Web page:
Friday, November 8, 2013

Kepler-78b, 400 Light Years From Us, Too Hot For Human Life; Surface Temps Between 2,300 & 3,100 K


Kepler78b, an artistic rendering: “[The] planet has a similar size and density to
our world’s but circles its star in just 8.5 hours,” Elizabeth Gibney of Nature says.
Photo Credit: Nature/Marco Galliani; Media INAF
Source: Nature

An article, by Elizabeth Gibney, in Nature News says that scientists have more information about a planet, Krepler-78b, that is similar to our in composition, but is much hotter than earth—with surface temperatures between 2,300 and 3,100 Kelvin (or between 2,026 and 2,826 Celsius). This planet could never be habitable, but it is noteworthy in that it gives us knowledge on how planets are formed and the similarities between them.

Gibney writes:
Two groups of researchers have for the first time succeeded in measuring the mass of an Earth-sized exoplanet — in this case, Kepler-78b, which is only slightly wider than Earth and orbits a star in the constellation Cygnus, 123 parsecs (400 light years) away. Astronomers are getting better at finding the many small, Earth-sized planets that scatter the Universe outside our Solar System, but finding clues to what they are made of is much harder.
The figures for Kepler-78b are published today in Nature1, 2 and show that the planet’s density is similar to that of Earth, suggesting that it also has a similar composition of rock and iron. That, however, is where the similarities end. Kepler-78b travels in orbit about 40 times closer to its star than Mercury is to the Sun; its year lasts just 8.5 hours; and its surface is thought to reach a scorching 2,300–3,100 Kelvin.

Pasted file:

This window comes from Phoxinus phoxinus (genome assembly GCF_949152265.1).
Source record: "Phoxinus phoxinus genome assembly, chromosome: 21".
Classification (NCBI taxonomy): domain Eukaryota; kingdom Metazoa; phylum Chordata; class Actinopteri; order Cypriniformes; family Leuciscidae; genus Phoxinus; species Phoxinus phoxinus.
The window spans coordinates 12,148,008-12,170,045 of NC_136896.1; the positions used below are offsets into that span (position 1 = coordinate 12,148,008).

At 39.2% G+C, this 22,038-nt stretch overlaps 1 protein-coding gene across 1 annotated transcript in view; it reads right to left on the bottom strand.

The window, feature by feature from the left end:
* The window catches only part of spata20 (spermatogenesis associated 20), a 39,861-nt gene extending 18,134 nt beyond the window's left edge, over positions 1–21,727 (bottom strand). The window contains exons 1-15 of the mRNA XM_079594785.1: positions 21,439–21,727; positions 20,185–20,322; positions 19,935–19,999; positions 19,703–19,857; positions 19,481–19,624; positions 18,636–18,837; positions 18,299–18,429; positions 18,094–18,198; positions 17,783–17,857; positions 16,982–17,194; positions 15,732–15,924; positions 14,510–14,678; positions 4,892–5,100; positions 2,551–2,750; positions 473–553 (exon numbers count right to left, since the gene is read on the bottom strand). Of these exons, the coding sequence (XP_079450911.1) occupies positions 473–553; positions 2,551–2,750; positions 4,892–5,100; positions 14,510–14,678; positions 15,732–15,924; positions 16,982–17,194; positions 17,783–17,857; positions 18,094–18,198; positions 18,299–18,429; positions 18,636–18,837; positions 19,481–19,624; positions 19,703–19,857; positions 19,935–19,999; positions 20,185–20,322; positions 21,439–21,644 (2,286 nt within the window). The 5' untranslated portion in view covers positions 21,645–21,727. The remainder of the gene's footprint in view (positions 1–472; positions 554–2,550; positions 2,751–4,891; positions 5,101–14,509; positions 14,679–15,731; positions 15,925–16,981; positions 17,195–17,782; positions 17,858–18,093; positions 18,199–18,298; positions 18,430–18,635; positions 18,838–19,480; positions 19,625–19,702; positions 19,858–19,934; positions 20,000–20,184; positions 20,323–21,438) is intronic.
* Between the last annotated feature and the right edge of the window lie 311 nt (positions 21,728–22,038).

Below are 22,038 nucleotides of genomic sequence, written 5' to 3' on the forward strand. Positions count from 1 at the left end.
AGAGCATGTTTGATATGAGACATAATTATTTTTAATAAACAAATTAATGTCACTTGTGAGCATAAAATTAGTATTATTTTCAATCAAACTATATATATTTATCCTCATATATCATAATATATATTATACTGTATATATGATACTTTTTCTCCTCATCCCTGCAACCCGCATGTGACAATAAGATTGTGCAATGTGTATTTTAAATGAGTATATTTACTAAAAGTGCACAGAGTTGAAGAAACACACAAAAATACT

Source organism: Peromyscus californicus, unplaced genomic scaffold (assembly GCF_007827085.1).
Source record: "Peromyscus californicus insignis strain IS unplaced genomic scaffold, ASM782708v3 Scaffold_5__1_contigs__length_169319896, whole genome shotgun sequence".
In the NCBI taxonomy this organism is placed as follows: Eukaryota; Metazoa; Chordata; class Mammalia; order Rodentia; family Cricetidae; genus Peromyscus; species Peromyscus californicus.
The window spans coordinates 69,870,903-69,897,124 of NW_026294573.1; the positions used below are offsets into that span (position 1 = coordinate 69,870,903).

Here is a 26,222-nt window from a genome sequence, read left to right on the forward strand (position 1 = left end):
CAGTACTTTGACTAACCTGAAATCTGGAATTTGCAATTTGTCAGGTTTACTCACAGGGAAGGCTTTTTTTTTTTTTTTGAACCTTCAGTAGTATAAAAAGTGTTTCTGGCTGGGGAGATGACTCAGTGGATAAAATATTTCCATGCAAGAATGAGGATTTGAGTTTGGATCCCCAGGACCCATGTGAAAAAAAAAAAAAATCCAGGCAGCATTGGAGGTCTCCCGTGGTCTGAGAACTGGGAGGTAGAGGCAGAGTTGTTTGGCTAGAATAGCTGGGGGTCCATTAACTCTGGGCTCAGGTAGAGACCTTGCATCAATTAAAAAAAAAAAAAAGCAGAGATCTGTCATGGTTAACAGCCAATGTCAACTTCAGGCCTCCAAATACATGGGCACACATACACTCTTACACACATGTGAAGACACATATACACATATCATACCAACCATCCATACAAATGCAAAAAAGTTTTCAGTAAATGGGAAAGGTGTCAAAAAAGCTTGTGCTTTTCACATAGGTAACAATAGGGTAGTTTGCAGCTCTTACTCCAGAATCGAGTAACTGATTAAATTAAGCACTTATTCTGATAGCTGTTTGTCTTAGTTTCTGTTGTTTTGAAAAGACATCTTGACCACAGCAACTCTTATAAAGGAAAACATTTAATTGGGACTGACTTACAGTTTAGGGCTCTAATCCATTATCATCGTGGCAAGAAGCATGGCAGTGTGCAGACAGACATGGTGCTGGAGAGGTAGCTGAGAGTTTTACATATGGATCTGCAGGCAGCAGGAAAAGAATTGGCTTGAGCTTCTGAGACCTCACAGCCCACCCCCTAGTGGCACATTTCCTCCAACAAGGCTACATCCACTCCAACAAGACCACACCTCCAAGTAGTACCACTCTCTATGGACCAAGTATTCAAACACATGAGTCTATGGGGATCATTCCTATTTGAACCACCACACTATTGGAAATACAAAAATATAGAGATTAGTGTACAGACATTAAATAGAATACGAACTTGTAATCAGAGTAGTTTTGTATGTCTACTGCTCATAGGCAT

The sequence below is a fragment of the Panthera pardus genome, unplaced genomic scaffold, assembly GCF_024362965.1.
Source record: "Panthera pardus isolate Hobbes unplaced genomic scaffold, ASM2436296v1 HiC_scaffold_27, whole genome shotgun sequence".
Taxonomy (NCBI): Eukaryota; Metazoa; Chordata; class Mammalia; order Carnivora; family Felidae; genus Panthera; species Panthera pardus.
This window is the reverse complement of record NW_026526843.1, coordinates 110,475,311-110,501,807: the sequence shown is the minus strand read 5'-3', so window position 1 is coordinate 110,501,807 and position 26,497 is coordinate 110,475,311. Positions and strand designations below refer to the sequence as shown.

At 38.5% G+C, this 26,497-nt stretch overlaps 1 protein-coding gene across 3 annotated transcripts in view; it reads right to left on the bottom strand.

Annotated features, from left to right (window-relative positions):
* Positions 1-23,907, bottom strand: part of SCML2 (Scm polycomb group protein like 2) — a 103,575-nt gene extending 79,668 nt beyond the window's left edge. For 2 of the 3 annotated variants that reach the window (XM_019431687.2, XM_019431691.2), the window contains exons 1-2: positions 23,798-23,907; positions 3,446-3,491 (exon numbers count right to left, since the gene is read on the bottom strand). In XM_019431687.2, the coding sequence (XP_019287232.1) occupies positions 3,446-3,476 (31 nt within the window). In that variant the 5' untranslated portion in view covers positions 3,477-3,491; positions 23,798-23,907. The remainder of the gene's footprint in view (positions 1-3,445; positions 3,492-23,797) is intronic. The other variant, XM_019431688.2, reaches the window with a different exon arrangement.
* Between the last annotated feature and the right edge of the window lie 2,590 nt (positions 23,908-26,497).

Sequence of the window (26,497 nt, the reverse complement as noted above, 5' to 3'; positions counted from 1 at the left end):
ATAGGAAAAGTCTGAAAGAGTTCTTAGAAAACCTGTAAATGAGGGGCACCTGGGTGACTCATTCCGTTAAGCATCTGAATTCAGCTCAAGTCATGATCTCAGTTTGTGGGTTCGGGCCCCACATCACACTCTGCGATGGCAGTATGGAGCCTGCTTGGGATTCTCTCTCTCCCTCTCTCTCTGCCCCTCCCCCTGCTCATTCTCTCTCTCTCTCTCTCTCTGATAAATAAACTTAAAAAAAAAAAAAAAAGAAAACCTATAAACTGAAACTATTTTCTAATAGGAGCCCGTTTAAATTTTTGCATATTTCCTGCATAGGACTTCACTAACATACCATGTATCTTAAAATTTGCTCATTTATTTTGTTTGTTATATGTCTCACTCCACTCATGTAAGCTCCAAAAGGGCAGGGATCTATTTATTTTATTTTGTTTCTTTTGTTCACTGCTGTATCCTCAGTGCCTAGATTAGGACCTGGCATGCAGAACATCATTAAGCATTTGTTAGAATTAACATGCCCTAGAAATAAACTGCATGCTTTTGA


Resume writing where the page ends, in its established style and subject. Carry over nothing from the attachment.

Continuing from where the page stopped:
Kepler-78b is one of a recently-discovered class of exoplanets with orbital periods much shorter than one day, says astronomer Francesco Pepe of the University of Geneva in Switzerland, who led one of the teams that calculated the planet’s mass2. “It can be imagined like a lava planet rather than an Earth-like planet,” he says.

It is unclear how Kepler-78b got so close to its star and whether it is falling in further, he adds.
The earth remains unique in that it is the only known planet that has the necessities to support human life. This makes perfect sense when you consider that humans evolved on, and adapted to, this planet, and not to another. The search for other planets that could support human life is similar in many ways to the curiosity of explorers from Europe who, hundreds of years ago, sought other lands and cultures. It is a desire to know what is out there and to determine how similar these places, these planets, are to ours.

You can read the rest of the article at [Nature News].